The Dinosaur Institute (DI) houses the museum's collection of Mesozoic tetrapods (four-limbed vertebrates), dating from 250 million years ago to 65.5 million years ago. This collection includes fossils of dinosaurs spanning the Mesozoic Era, as well as fossils of other tetrapods that lived alongside the dinosaurs, such as flying and marine reptiles, crocodiles, turtles, amphibians, and early mammals.
The fossils in our collection have been acquired over nearly a century, and the collection continues to expand rapidly through the Dinosaur Institute's very active field program. The DI runs expeditions several times a year to collect fossils from sites throughout the southwest USA. We also participate in international field programs, most recently in China, Brazil, and Antarctica.
- Origins and early evolution of dinosaurs and their relatives
- Evolution and biogeography of early Mesozoic tetrapods from Antarctica
- Evolution of marine reptiles from the Triassic of Nevada
- Origins and evolution of birds
- Triassic tetrapods from the central Transantarctic Mountains
- Triassic ichthyosaurs from the Augusta Mountains of Nevada
- Late Jurassic microvertebrates from Fruita, Colorado
- Late Cretaceous dinosaurs from across Laramidia
- Triassic–Jurassic tetrapod faunas of the central Transantarctic Mountains
- Triassic marine faunas of the Augusta Mountains of Nevada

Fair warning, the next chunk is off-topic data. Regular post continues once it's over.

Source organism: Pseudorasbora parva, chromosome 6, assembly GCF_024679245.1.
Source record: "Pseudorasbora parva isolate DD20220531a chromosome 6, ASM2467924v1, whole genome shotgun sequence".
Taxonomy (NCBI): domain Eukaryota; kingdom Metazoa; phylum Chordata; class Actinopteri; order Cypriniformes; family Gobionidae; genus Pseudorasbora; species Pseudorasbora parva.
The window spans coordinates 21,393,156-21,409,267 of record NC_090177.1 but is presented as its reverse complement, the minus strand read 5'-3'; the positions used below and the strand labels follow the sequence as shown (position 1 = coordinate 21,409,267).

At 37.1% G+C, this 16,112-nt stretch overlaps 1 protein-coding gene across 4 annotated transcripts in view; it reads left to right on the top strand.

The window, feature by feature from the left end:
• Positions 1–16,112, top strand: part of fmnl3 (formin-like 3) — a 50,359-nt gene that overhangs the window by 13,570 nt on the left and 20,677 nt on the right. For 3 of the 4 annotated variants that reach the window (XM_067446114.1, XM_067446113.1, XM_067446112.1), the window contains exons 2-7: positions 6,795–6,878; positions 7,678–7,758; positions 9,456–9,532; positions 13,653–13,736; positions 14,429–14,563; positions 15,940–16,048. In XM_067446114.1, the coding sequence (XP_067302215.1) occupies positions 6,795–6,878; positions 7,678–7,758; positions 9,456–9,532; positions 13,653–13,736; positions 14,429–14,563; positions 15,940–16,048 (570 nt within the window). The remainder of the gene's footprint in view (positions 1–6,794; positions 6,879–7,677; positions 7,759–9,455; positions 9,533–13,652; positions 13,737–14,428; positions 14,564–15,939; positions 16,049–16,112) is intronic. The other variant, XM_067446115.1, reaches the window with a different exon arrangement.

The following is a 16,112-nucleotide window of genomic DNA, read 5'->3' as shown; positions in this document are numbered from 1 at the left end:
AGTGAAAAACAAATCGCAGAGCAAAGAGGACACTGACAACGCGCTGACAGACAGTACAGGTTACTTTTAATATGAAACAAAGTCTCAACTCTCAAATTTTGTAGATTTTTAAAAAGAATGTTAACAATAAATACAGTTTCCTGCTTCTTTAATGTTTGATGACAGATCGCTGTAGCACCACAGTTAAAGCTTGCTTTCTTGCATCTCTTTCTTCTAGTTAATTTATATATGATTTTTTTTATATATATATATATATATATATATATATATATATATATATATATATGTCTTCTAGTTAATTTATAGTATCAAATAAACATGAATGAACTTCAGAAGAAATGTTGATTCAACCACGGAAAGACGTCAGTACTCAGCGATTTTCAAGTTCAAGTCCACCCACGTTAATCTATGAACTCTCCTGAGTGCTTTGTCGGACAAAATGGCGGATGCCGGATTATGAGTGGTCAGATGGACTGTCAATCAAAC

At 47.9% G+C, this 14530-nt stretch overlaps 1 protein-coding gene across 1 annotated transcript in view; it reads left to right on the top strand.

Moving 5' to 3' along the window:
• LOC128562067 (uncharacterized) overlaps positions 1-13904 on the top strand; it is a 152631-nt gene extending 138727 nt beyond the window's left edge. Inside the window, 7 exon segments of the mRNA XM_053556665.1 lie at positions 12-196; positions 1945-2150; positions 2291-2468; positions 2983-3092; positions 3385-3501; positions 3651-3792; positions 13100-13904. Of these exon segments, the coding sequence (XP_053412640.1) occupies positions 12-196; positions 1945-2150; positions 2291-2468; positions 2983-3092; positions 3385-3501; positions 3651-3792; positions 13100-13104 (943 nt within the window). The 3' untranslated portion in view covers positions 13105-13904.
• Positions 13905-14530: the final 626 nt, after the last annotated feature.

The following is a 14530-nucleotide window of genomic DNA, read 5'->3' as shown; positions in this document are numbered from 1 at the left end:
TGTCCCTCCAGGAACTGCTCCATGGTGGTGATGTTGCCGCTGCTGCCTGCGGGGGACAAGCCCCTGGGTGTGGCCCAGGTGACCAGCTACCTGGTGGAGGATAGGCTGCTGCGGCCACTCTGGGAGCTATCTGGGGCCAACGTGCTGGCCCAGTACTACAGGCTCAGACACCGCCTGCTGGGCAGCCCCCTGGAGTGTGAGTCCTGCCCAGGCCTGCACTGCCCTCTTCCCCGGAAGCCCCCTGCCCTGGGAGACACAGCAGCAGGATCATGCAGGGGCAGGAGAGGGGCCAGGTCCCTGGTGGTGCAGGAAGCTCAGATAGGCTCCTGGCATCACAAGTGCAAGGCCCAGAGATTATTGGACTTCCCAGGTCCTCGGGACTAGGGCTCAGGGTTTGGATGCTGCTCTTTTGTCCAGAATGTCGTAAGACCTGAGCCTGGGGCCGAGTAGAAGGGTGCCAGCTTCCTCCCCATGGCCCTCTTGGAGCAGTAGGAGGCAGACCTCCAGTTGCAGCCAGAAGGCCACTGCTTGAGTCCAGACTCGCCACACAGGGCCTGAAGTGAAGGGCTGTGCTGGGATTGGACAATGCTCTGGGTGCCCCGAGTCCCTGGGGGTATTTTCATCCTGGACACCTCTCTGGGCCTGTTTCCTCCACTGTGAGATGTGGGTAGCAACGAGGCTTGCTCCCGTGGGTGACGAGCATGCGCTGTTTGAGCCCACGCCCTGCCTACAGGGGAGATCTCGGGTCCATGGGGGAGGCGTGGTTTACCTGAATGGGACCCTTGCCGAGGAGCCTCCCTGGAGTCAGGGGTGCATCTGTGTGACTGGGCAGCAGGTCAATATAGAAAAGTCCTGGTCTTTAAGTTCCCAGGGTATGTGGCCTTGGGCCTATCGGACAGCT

- Late Triassic tetrapod faunas of northern New Mexico
- Late Jurassic dinosaur faunas of southeastern Utah
- Late Cretaceous avian faunas of southeastern Brazil
DINOSAUR INSTITUTE FELLOWSHIP FUND
The Dinosaur Institute Fellowship Fund supports Postdoctoral scientists and PhD students conducting paleontological research in the Dinosaur Institute. It aims to expand NHM's research, training, and outreach missions and cement our crucial role as an incubator for future museum scientists.
DINOSAUR INSTITUTE SUMMER INTERNSHIP IN FOSSIL CONSERVATION
The Dinosaur Institute Summer Internship in Fossil Conservation focuses on developing student skills and experience in vertebrate fossil conservation and museum science. It is open to undergraduate students from Howard University and the University of Chicago.
The DI staff provides mentorship in paleontology for a diverse group of people, from volunteers and docents to undergraduates, PhD students, and postdoctoral fellows. A wide range of research is conducted here at the museum by both staff and visiting researchers, from examining different aspects of the evolution of dinosaurs and other Mesozoic animals to investigations into their diversity, evolutionary relationships, ecology, and life history.